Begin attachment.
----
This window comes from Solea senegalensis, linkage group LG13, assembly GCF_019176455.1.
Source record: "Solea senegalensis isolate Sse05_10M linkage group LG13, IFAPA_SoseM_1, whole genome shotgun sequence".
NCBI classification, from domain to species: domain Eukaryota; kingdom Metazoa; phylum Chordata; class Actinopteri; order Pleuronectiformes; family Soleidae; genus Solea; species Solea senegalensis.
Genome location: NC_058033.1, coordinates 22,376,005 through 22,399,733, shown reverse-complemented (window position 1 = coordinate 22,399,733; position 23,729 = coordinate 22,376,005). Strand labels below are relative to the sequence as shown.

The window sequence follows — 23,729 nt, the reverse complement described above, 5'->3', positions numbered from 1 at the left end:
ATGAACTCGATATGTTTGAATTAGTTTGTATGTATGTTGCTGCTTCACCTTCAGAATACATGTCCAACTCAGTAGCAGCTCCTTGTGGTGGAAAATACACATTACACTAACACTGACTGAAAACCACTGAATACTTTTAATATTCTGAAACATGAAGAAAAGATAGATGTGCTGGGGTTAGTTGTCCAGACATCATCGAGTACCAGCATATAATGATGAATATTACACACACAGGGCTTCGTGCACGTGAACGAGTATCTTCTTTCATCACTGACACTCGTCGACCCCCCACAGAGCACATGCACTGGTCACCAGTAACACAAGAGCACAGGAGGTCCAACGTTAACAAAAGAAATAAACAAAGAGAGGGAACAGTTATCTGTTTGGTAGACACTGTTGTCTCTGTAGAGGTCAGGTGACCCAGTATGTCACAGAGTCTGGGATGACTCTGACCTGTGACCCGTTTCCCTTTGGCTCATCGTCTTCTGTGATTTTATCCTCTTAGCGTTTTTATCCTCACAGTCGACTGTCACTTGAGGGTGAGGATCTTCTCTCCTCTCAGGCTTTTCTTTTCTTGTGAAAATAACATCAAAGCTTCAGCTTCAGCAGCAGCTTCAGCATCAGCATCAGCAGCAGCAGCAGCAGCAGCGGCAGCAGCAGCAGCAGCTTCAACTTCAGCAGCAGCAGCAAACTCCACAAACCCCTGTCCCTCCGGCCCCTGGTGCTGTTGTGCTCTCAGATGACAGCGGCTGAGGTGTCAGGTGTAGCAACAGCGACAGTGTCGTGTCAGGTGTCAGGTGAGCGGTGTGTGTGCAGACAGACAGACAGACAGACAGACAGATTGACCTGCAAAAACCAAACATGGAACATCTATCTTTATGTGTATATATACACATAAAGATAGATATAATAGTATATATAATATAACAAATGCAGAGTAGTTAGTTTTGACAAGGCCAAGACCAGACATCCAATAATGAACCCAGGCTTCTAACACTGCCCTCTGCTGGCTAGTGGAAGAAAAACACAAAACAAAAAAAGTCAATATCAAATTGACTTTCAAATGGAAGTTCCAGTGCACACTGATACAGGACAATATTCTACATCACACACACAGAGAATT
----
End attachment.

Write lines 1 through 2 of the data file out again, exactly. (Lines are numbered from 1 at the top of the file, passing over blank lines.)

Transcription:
This window comes from Solea senegalensis, linkage group LG13, assembly GCF_019176455.1.
Source record: "Solea senegalensis isolate Sse05_10M linkage group LG13, IFAPA_SoseM_1, whole genome shotgun sequence".